Think you might be living with depression? How to spot the signs

Everyone feels low from time to time, but if you're experiencing a low mood that doesn't
go away it's important to get help.

Around 1 in 7 people will experience depression in their lifetime. Knowing how to
spot the signs of depression and where to get help are the first steps towards recovery.

In this guide, we talk about how to know if you have depression, what the signs and
symptoms are and when to get support.

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What is depression?

Depression is a mental health condition that affects the way you feel, think and behave. Feeling low and losing interest in things that used to bring you joy are common depression symptoms.

It can also affect your body, for example by changing your appetite, disturbing your sleep or causing you to feel tired a lot of the time.

Depression is more than feeling sad or down. With depression, the low mood doesn't go away and can have a big impact on your day-to-day life. It may be hard to carry on with work, keep up with your responsibilities at home or connect with other people when you have depression.

Types of depression

The most common types of depression include:

  • Major depression or major depressive disorder – depressive symptoms last a long time and interfere with daily life.
  • Melancholic depression – a subtype of major depressive disorder that has both physical and emotional symptoms.
  • Psychotic depression – another subtype of major depressive disorder that includes hallucinations, delusions or paranoia.
  • Perinatal and postnatal depression – many women experience depression during pregnancy or after giving birth.

How to know if you have depression

Depression is diagnosed by a mental health professional. Before the diagnosis, they may ask you about your symptoms and how they affect your day-to-day life.

It can be helpful to record your symptoms in a journal so that you can speak to your doctor about them during your appointment.

Common symptoms of depression include:

  • Hopeless outlook – feeling like things won't get better.
  • Loss of interest – you might find that activities that used to make you feel good don't anymore.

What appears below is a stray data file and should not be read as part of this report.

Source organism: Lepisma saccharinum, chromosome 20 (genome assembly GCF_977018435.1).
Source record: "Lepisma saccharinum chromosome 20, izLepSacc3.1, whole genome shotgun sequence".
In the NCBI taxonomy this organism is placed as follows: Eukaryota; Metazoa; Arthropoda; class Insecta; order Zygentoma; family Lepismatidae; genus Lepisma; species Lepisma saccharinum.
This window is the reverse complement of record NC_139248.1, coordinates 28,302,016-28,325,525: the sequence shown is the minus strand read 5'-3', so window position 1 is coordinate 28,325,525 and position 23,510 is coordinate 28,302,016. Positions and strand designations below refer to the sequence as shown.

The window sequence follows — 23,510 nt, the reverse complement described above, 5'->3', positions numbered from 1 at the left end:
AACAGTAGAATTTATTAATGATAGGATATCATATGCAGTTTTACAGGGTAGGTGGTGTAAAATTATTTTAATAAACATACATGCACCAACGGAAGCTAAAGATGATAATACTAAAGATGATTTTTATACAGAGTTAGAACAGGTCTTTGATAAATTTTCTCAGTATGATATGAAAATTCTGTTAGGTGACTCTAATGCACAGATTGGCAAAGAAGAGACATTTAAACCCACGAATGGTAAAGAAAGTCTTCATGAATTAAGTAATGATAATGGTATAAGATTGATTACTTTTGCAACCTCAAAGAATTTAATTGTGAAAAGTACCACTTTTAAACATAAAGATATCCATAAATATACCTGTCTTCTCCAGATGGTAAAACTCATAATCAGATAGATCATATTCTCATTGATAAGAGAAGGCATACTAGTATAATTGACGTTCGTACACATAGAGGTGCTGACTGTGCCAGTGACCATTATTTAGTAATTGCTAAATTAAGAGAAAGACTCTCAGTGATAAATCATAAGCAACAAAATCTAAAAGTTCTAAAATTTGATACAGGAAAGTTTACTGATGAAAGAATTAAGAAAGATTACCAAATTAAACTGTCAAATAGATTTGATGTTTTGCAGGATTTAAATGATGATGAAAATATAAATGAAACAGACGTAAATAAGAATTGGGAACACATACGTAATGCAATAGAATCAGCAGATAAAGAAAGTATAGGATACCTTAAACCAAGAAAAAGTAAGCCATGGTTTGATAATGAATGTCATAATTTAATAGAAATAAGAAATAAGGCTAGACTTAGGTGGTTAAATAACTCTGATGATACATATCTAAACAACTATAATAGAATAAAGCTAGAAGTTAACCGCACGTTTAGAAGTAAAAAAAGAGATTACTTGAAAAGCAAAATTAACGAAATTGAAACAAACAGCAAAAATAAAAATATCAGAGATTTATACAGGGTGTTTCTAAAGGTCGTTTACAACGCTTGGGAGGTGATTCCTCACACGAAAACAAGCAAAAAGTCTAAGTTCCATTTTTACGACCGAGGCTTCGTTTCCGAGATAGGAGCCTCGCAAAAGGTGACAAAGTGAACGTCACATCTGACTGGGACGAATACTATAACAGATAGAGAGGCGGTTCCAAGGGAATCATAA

• Lack of energy – feeling tired a lot of the time or feeling like everything is too hard.
  • Sleep problems – having trouble sleeping at night or sleeping too much.
  • Mood swings and uncontrollable emotions – intense feelings of sadness that don't go away.
  • Irritability – frequently feeling angry or frustrated.
  • Feelings of worthlessness – having a low self esteem and thinking about your failures and shortcomings. Having thoughts like, 'I can't do anything right' or 'everything goes wrong for me'.
  • Appetite and weight problems – loss of appetite and weight loss, or overeating and weight gain.
  • Feeling guilty – blaming yourself, feeling ashamed or thinking that you're letting people down.
  • Difficulty concentrating – having trouble focusing, making decisions or remembering things.
  • Withdrawal – shutting yourself off from other people or avoiding connecting with others.
  • Physical symptoms – experiencing aches, pains, headaches, muscle tension, cramps or digestive problems.
  • Thinking about death – many people with depression experience suicidal thoughts. Seek immediate help if you are experiencing suicidal thoughts or behaviours. Call Lifeline on 13 11 14.

When should you get help?

Everyone feels down from time to time, but if you're experiencing depressive symptoms that don't go away, it's important to seek help.

When you have depression it may be hard to ask for help. It's important to remember that you're not alone – 1 in 16 people in Australia are currently experiencing depression. Depression is treatable, and getting help sooner can lead to better outcomes.

You should see your doctor when:

  • You're feeling sad, teary or low most of the time
  • You've been experiencing symptoms for more than 2 weeks
  • You're finding hard to cope at home, work or school
  • You're using alcohol or drugs to cope

Where to get support for depression

Talking with your GP is a good place to start. They may refer you to a mental health professional who can give you specialised support and tools to cope.

Staying connected with family and friends is important. If you don't feel comfortable talking to them about your symptoms, you could try calling a mental health helpline.

Support groups are a good way to meet others who are going through a similar experience to you.

If you're having trouble finding work or staying in your job because of depression, you can get support from APM. We specialise in finding jobs for people with an injury, illness or disability, including mental health conditions.

We can also help you with workplace accommodations, accessing mental health services and overcoming any barriers you might be facing finding work or holding down a job.